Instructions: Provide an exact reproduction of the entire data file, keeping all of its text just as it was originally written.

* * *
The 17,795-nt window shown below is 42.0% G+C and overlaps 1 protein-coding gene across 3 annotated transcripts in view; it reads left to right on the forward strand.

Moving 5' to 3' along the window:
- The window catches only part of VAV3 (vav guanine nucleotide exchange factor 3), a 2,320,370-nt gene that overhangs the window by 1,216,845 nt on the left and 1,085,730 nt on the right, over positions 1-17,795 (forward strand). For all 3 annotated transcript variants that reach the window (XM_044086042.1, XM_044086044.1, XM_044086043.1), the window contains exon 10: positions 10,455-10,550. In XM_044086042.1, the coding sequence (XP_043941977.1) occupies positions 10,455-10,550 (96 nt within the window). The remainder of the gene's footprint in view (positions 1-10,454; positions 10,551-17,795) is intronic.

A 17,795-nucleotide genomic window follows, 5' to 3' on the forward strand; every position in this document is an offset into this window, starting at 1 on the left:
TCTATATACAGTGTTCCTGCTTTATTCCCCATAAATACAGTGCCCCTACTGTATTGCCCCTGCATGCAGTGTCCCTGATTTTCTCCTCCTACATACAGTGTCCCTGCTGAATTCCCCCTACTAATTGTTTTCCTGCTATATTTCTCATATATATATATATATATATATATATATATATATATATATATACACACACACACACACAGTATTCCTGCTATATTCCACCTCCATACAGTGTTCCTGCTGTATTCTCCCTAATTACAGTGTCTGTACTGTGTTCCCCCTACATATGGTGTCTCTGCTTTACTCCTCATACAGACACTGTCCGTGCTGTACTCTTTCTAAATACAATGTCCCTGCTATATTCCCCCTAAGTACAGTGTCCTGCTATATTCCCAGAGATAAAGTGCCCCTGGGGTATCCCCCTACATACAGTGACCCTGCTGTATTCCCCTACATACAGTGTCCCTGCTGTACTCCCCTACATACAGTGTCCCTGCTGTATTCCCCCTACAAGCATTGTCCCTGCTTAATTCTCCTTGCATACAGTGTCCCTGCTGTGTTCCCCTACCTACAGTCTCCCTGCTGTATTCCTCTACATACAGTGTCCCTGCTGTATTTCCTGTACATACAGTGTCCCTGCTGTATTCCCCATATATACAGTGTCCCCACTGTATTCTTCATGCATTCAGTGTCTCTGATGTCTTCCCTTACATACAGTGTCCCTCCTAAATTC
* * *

The 17,795-nt window shown below is 42.0% G+C and overlaps 1 protein-coding gene across 3 annotated transcripts in view; it reads left to right on the forward strand.

Moving 5' to 3' along the window:
- The window catches only part of VAV3 (vav guanine nucleotide exchange factor 3), a 2,320,370-nt gene that overhangs the window by 1,216,845 nt on the left and 1,085,730 nt on the right, over positions 1-17,795 (forward strand). For all 3 annotated transcript variants that reach the window (XM_044086042.1, XM_044086044.1, XM_044086043.1), the window contains exon 10: positions 10,455-10,550. In XM_044086042.1, the coding sequence (XP_043941977.1) occupies positions 10,455-10,550 (96 nt within the window). The remainder of the gene's footprint in view (positions 1-10,454; positions 10,551-17,795) is intronic.

A 17,795-nucleotide genomic window follows, 5' to 3' on the forward strand; every position in this document is an offset into this window, starting at 1 on the left:
TCTATATACAGTGTTCCTGCTTTATTCCCCATAAATACAGTGCCCCTACTGTATTGCCCCTGCATGCAGTGTCCCTGATTTTCTCCTCCTACATACAGTGTCCCTGCTGAATTCCCCCTACTAATTGTTTTCCTGCTATATTTCTCATATATATATATATATATATATATATATATATATATATATATACACACACACACACACAGTATTCCTGCTATATTCCACCTCCATACAGTGTTCCTGCTGTATTCTCCCTAATTACAGTGTCTGTACTGTGTTCCCCCTACATATGGTGTCTCTGCTTTACTCCTCATACAGACACTGTCCGTGCTGTACTCTTTCTAAATACAATGTCCCTGCTATATTCCCCCTAAGTACAGTGTCCTGCTATATTCCCAGAGATAAAGTGCCCCTGGGGTATCCCCCTACATACAGTGACCCTGCTGTATTCCCCTACATACAGTGTCCCTGCTGTACTCCCCTACATACAGTGTCCCTGCTGTATTCCCCCTACAAGCATTGTCCCTGCTTAATTCTCCTTGCATACAGTGTCCCTGCTGTGTTCCCCTACCTACAGTCTCCCTGCTGTATTCCTCTACATACAGTGTCCCTGCTGTATTTCCTGTACATACAGTGTCCCTGCTGTATTCCCCATATATACAGTGTCCCCACTGTATTCTTCATGCATTCAGTGTCTCTGATGTCTTCCCTTACATACAGTGTCCCTCCTAAATTC